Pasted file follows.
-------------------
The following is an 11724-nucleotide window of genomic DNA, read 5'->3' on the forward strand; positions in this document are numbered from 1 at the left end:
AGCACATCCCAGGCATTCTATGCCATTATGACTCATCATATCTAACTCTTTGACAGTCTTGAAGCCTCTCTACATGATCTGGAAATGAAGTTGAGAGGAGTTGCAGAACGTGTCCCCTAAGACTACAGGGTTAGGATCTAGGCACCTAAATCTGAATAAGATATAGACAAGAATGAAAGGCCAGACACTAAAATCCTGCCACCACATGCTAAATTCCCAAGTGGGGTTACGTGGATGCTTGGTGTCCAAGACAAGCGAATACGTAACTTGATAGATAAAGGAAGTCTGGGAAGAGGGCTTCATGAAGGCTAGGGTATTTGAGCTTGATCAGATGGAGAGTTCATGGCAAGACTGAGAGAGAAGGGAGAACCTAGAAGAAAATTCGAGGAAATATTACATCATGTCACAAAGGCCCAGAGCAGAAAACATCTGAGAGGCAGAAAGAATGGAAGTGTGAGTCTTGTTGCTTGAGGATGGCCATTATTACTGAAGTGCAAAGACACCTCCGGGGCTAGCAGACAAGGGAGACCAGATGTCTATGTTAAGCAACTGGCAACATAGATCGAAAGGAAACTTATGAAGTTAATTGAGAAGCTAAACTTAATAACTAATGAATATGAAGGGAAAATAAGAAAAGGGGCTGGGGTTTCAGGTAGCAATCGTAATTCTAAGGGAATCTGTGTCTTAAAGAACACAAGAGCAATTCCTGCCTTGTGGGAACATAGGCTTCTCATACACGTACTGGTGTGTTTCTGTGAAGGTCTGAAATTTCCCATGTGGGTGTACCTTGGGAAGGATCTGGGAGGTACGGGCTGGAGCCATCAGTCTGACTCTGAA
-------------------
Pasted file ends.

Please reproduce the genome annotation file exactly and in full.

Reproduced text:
The following is an 11724-nucleotide window of genomic DNA, read 5'->3' on the forward strand; positions in this document are numbered from 1 at the left end:
AGCACATCCCAGGCATTCTATGCCATTATGACTCATCATATCTAACTCTTTGACAGTCTTGAAGCCTCTCTACATGATCTGGAAATGAAGTTGAGAGGAGTTGCAGAACGTGTCCCCTAAGACTACAGGGTTAGGATCTAGGCACCTAAATCTGAATAAGATATAGACAAGAATGAAAGGCCAGACACTAAAATCCTGCCACCACATGCTAAATTCCCAAGTGGGGTTACGTGGATGCTTGGTGTCCAAGACAAGCGAATACGTAACTTGATAGATAAAGGAAGTCTGGGAAGAGGGCTTCATGAAGGCTAGGGTATTTGAGCTTGATCAGATGGAGAGTTCATGGCAAGACTGAGAGAGAAGGGAGAACCTAGAAGAAAATTCGAGGAAATATTACATCATGTCACAAAGGCCCAGAGCAGAAAACATCTGAGAGGCAGAAAGAATGGAAGTGTGAGTCTTGTTGCTTGAGGATGGCCATTATTACTGAAGTGCAAAGACACCTCCGGGGCTAGCAGACAAGGGAGACCAGATGTCTATGTTAAGCAACTGGCAACATAGATCGAAAGGAAACTTATGAAGTTAATTGAGAAGCTAAACTTAATAACTAATGAATATGAAGGGAAAATAAGAAAAGGGGCTGGGGTTTCAGGTAGCAATCGTAATTCTAAGGGAATCTGTGTCTTAAAGAACACAAGAGCAATTCCTGCCTTGTGGGAACATAGGCTTCTCATACACGTACTGGTGTGTTTCTGTGAAGGTCTGAAATTTCCCATGTGGGTGTACCTTGGGAAGGATCTGGGAGGTACGGGCTGGAGCCATCAGTCTGACTCTGAA